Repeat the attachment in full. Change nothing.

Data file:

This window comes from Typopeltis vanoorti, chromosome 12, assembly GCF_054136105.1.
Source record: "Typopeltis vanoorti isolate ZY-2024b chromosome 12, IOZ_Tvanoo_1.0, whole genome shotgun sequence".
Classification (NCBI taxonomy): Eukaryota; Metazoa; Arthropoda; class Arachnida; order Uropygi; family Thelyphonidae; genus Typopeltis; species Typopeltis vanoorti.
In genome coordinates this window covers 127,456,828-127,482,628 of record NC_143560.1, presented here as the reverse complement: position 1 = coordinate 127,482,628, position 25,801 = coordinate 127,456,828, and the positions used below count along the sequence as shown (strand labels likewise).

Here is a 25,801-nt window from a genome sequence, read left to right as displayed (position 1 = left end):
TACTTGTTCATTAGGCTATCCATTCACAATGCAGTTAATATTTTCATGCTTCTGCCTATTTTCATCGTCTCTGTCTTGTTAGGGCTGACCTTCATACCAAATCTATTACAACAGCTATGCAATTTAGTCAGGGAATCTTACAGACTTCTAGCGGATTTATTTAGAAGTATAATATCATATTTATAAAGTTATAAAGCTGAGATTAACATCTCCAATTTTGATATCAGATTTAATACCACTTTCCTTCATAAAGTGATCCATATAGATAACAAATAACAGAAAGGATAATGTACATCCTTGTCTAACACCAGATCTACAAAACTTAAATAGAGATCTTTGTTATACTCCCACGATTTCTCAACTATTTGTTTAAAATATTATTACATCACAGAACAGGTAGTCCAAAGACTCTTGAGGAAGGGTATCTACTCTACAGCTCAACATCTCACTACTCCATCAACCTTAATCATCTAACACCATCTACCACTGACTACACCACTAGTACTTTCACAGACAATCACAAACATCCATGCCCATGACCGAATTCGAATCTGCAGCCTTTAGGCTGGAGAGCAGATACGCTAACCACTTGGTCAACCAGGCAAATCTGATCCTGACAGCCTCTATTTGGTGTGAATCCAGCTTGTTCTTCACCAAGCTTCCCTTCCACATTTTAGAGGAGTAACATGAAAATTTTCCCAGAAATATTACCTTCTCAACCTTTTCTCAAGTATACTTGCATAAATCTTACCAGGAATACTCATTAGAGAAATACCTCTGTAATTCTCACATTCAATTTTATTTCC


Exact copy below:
This window comes from Typopeltis vanoorti, chromosome 12, assembly GCF_054136105.1.
Source record: "Typopeltis vanoorti isolate ZY-2024b chromosome 12, IOZ_Tvanoo_1.0, whole genome shotgun sequence".
Classification (NCBI taxonomy): Eukaryota; Metazoa; Arthropoda; class Arachnida; order Uropygi; family Thelyphonidae; genus Typopeltis; species Typopeltis vanoorti.
In genome coordinates this window covers 127,456,828-127,482,628 of record NC_143560.1, presented here as the reverse complement: position 1 = coordinate 127,482,628, position 25,801 = coordinate 127,456,828, and the positions used below count along the sequence as shown (strand labels likewise).

Here is a 25,801-nt window from a genome sequence, read left to right as displayed (position 1 = left end):
TACTTGTTCATTAGGCTATCCATTCACAATGCAGTTAATATTTTCATGCTTCTGCCTATTTTCATCGTCTCTGTCTTGTTAGGGCTGACCTTCATACCAAATCTATTACAACAGCTATGCAATTTAGTCAGGGAATCTTACAGACTTCTAGCGGATTTATTTAGAAGTATAATATCATATTTATAAAGTTATAAAGCTGAGATTAACATCTCCAATTTTGATATCAGATTTAATACCACTTTCCTTCATAAAGTGATCCATATAGATAACAAATAACAGAAAGGATAATGTACATCCTTGTCTAACACCAGATCTACAAAACTTAAATAGAGATCTTTGTTATACTCCCACGATTTCTCAACTATTTGTTTAAAATATTATTACATCACAGAACAGGTAGTCCAAAGACTCTTGAGGAAGGGTATCTACTCTACAGCTCAACATCTCACTACTCCATCAACCTTAATCATCTAACACCATCTACCACTGACTACACCACTAGTACTTTCACAGACAATCACAAACATCCATGCCCATGACCGAATTCGAATCTGCAGCCTTTAGGCTGGAGAGCAGATACGCTAACCACTTGGTCAACCAGGCAAATCTGATCCTGACAGCCTCTATTTGGTGTGAATCCAGCTTGTTCTTCACCAAGCTTCCCTTCCACATTTTAGAGGAGTAACATGAAAATTTTCCCAGAAATATTACCTTCTCAACCTTTTCTCAAGTATACTTGCATAAATCTTACCAGGAATACTCATTAGAGAAATACCTCTGTAATTCTCACATTCAATTTTATTTCC